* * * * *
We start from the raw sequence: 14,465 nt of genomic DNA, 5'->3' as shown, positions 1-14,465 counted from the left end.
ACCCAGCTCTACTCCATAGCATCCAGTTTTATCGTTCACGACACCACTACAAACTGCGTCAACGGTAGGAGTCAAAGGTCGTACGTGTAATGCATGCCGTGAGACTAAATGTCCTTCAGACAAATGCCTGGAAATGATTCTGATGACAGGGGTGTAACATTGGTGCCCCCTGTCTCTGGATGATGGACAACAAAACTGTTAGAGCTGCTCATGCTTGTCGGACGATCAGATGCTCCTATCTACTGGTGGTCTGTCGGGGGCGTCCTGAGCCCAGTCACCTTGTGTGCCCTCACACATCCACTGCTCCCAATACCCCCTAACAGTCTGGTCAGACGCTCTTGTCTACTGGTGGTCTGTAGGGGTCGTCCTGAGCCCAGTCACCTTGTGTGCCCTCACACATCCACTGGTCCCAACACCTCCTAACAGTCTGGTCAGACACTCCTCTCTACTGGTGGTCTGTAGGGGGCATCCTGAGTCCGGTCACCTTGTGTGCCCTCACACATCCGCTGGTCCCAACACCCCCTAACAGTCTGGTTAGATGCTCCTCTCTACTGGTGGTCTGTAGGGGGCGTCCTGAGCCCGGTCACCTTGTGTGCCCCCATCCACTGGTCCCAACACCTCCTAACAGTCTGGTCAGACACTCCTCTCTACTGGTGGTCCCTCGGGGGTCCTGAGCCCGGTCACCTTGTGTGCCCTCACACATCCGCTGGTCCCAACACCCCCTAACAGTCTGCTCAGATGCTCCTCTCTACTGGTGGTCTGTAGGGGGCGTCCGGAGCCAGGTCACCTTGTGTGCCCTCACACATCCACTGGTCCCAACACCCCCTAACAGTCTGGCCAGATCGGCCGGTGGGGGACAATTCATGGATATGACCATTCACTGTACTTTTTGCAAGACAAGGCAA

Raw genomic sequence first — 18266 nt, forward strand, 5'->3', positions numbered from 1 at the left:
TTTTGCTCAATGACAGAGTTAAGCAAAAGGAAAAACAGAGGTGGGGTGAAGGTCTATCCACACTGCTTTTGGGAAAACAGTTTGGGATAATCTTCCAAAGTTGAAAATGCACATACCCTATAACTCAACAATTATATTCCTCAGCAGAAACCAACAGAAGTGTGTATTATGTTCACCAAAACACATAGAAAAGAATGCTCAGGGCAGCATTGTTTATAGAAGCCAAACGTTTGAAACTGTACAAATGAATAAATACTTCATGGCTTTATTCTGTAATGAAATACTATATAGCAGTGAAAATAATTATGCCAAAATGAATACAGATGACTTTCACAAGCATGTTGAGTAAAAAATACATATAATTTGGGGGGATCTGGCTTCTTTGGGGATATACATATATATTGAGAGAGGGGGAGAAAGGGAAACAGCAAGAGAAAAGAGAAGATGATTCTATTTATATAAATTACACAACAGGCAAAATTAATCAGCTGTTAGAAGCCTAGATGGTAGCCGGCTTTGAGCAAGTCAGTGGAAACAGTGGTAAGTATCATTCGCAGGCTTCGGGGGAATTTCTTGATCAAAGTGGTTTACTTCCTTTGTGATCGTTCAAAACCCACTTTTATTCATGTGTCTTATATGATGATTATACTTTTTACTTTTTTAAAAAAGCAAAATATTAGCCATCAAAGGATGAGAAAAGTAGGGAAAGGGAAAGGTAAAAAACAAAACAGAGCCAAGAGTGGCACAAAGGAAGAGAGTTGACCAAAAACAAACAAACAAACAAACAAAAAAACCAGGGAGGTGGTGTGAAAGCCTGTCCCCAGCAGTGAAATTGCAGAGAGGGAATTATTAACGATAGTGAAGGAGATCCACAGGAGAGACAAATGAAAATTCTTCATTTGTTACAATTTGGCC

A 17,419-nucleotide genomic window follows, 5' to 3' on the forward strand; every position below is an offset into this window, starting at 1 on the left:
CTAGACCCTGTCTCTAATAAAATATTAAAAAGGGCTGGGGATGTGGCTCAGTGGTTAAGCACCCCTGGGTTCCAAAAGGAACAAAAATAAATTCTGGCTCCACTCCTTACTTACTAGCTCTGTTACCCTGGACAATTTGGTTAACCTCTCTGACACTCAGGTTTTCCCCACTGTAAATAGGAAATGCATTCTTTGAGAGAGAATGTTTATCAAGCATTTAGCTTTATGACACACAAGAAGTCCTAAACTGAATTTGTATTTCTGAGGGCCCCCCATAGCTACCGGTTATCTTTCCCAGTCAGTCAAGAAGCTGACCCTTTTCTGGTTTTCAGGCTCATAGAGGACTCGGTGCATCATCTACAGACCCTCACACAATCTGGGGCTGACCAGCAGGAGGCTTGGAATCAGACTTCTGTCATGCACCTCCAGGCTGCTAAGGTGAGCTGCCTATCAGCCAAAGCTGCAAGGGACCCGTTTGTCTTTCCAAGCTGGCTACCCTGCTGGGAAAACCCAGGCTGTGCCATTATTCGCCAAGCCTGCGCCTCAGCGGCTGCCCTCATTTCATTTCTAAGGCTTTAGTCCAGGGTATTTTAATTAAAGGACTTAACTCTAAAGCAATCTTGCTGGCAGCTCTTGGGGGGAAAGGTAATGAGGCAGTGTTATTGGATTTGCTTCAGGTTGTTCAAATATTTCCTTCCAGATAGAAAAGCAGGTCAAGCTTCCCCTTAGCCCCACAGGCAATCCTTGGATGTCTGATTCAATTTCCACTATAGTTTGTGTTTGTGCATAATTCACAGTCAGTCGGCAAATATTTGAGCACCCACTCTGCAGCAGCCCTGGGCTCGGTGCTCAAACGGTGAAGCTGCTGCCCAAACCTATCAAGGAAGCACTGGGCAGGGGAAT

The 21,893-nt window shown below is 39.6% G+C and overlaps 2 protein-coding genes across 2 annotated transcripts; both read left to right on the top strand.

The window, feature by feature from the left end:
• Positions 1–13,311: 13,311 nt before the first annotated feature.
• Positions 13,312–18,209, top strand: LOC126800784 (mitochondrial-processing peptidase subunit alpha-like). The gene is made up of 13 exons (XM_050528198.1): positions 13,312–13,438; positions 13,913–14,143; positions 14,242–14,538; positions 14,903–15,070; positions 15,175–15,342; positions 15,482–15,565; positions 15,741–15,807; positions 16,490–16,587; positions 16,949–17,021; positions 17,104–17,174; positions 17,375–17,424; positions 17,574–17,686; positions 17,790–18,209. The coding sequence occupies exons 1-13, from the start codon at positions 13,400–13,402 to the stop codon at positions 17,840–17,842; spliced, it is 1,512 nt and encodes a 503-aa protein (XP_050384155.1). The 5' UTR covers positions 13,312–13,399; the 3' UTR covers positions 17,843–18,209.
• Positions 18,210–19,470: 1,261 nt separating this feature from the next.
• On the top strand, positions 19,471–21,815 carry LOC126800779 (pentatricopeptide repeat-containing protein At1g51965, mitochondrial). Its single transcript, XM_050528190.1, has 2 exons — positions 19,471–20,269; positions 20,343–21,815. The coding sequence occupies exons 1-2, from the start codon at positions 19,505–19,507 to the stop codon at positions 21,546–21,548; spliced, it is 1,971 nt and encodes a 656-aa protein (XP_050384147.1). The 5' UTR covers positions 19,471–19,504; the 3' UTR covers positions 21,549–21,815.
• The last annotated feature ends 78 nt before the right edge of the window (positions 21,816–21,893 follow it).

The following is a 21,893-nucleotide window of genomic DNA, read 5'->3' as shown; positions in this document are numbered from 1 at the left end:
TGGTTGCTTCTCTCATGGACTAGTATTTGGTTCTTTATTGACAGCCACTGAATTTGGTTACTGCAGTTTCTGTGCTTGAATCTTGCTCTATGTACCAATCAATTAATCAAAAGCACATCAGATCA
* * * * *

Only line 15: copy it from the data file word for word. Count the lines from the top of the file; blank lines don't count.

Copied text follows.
TGGTTGCTTCTCTCATGGACTAGTATTTGGTTCTTTATTGACAGCCACTGAATTTGGTTACTGCAGTTTCTGTGCTTGAATCTTGCTCTATGTACCAATCAATTAATCAAAAGCACATCAGATCA